Blessedly, the expected eruption didn’t occur until the new Mrs. Tom Martin reached the reception and threw her veil safely clear of the impact zone. There are other details of the event, including the mother of the bridegroom being left behind at the church with the priest because of a driving snafu, but, as Helen likes to end the story, “That’s the wedding.”
Financed by cash given in lieu of presents to help the newlyweds establish a home for themselves when they relocated to a new graduate school, the decorum of the honeymoon resembled that of the wedding.
Operating on information he’d read in a National Geographic magazine, the bridegroom had decided reservations were not necessary for the cabins and tents at Cinnamon Bay on St. John’s Island, particularly in the heat of summer.
That conclusion was wrong enough that the couple spent a memorable night beneath the roof over a picnic table during a season in which it rained every night.
It took a while, but the Martins returned to the Cinnamon Bay campgrounds for their 45th anniversary. Almost every year, they have done something special to celebrate their anniversary, most often with Tom preparing a surprise and Helen being informed of details only on a “need to know” basis.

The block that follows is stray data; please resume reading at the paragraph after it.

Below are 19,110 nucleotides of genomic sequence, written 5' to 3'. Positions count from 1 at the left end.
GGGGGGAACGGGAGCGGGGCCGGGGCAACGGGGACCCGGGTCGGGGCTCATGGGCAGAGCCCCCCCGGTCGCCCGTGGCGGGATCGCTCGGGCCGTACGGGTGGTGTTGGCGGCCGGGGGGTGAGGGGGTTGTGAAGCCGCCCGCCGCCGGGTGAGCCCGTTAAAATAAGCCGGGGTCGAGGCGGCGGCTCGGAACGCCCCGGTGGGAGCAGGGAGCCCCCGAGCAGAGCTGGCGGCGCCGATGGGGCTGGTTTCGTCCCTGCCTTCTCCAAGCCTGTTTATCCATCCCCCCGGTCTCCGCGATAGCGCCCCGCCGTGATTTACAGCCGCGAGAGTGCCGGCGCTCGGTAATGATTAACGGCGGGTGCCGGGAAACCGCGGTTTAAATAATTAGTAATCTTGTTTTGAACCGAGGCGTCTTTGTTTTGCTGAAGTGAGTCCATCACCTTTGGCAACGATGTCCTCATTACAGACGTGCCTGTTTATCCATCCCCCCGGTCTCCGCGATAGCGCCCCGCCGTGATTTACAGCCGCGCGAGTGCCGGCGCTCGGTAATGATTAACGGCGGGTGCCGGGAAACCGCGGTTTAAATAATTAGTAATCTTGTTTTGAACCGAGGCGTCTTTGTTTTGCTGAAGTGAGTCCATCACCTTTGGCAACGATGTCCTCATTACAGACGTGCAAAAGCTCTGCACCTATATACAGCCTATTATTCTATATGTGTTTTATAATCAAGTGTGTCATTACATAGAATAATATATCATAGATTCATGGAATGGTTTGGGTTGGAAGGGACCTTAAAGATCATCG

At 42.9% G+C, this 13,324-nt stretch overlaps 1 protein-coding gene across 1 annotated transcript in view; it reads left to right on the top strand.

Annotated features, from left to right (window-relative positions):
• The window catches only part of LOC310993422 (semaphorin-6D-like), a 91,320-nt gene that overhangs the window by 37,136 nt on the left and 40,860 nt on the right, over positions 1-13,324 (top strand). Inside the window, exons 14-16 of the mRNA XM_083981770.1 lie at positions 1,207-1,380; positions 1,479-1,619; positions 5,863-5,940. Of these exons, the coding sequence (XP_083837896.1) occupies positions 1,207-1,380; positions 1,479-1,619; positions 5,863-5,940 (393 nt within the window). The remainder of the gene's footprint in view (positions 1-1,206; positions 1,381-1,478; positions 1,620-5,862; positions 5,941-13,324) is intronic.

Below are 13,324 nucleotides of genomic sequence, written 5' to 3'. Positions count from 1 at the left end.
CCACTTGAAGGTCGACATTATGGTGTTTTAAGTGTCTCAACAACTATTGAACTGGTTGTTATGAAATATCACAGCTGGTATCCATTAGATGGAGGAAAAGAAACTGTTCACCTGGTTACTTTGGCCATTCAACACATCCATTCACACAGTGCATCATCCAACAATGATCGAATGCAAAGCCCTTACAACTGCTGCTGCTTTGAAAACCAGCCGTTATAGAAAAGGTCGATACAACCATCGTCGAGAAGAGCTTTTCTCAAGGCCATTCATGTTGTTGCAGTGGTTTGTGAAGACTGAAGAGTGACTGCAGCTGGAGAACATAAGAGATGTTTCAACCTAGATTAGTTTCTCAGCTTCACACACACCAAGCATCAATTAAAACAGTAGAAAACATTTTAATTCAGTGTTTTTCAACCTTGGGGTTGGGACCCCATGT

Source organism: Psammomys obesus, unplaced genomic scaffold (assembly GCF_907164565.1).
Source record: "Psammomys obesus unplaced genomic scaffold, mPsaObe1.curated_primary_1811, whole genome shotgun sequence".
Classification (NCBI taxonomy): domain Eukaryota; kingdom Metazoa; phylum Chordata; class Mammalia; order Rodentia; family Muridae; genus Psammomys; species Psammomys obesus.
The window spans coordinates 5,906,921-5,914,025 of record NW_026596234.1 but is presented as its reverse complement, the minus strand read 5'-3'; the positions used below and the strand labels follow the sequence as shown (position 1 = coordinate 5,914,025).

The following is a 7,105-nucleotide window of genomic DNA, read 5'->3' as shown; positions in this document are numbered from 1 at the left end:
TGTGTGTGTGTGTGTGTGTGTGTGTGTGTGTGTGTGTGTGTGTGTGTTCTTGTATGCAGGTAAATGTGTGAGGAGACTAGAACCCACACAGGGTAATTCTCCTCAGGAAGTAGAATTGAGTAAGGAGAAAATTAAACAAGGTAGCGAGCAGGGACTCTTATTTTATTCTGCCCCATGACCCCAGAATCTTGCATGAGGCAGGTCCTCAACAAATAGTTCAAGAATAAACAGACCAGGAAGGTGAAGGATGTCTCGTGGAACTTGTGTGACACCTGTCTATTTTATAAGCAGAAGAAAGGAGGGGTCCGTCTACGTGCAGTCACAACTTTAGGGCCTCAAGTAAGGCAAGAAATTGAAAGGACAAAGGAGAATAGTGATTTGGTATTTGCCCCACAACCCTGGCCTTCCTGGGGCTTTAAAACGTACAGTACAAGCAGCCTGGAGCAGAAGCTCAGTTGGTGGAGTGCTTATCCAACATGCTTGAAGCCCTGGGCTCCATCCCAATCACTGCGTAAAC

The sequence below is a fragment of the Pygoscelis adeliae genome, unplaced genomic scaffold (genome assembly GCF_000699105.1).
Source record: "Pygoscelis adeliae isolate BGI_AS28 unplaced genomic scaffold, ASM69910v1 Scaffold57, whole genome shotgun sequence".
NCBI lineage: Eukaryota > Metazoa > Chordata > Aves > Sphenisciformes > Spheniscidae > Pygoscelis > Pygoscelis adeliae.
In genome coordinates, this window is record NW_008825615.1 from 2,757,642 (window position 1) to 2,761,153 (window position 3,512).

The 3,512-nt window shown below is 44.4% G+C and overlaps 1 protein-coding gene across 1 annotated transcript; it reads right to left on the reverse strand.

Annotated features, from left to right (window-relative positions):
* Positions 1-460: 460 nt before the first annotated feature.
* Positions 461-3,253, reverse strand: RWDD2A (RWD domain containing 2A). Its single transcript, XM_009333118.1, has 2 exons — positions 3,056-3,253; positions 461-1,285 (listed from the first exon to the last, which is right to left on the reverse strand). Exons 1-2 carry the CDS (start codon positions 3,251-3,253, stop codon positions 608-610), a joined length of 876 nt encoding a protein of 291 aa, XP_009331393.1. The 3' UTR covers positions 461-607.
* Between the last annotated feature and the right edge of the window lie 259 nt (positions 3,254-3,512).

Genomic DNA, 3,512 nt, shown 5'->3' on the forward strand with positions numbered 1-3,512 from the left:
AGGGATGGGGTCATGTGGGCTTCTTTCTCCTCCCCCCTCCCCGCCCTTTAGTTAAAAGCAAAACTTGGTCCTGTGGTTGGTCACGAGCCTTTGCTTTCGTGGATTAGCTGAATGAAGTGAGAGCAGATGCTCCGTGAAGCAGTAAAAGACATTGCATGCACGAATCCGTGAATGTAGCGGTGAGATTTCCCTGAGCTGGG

The celebrations have ranged from a play at Ford’s Theater in Washington, D.C.; to bazaar shopping in Tehran before the revolution; to a Chubby Checker performance in Columbus; to a surprise trip to New York after 9/11, a visit to the Civil Rights Museum in Memphis, a night at the Derr Road Inn, and last year, a getaway to the Grand Tetons.
Still, the 50th will remain appropriately golden, in large part because of all the effort of their children and Tom’s agility to squirrel away cards that arrived in the mail expressing regrets at not being able to attend.
And so much else was right.
The Martin children played John Denver’s Annie’s Song for their anniversary dance, a song Helen first heard when Tom mailed her a 45 record of it to her during a time when they were apart. When she first listened to it, she imaged him singing the passage “You fill up my senses” to her.
The cake was decorated with seven golden daffodils, the title of a song the family often sang on long road trips. Spring bouquets on every table represented their mother’s love of flowers and gardening.
And so that out-of-town guests dropping by for breakfast the next day would not go hungry, after getting home that night, Helen began pulling cakes out of the freezer and making stuffed cabbage for lunch. Then, unable to sleep, she got up at 4 a.m. to clear the dining room table and straighten the house they had been away from most of the year.
In the end, though, it was a homecoming. Set in modern times, their anniversary was tale of family, friends and food of the sort a Serbian woman named Mischa might spend hours telling at a campfire in the years to come.